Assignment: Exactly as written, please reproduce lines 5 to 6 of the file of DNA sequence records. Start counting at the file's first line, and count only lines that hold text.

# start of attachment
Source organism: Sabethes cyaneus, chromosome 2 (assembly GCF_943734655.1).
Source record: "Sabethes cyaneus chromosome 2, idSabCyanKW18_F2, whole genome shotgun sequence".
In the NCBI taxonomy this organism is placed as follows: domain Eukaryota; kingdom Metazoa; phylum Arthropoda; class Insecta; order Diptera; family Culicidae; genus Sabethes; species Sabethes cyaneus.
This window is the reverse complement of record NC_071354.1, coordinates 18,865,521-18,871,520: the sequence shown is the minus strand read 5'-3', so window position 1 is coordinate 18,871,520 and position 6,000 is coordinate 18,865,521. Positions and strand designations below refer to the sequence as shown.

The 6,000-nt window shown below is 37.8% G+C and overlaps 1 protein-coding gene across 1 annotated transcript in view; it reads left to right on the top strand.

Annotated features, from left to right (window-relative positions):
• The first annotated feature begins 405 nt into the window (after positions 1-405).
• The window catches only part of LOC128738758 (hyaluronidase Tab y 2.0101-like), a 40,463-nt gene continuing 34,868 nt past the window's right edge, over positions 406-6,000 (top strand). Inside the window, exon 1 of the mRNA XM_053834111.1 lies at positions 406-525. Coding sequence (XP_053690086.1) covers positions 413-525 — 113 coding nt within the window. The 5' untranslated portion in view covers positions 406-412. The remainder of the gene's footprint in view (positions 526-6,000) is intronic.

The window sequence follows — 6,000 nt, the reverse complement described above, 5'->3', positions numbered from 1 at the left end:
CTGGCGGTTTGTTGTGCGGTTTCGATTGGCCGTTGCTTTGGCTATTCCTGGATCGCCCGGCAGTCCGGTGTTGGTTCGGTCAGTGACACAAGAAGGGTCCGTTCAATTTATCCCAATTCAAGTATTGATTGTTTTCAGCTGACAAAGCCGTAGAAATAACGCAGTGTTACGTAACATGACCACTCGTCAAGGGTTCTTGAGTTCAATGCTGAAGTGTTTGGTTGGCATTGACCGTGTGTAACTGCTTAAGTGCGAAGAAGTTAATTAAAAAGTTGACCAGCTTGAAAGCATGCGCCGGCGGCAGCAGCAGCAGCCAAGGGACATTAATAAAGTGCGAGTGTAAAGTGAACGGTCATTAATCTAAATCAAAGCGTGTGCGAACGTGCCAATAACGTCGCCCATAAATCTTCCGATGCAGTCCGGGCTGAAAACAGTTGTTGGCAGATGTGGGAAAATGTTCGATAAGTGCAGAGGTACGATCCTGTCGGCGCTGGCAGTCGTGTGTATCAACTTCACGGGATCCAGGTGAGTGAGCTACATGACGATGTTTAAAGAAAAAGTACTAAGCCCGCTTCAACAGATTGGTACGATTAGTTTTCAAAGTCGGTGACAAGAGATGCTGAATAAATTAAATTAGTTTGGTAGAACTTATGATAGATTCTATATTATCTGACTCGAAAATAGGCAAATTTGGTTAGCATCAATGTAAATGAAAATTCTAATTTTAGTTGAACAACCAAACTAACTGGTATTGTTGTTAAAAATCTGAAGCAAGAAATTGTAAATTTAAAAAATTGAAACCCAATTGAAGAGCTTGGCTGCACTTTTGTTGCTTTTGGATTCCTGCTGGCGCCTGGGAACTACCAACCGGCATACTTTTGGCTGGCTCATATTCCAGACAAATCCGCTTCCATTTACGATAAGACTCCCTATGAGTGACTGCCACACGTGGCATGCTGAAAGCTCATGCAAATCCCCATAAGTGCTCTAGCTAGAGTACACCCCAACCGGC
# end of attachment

The 6,000-nt window shown below is 37.8% G+C and overlaps 1 protein-coding gene across 1 annotated transcript in view; it reads left to right on the top strand.

Annotated features, from left to right (window-relative positions):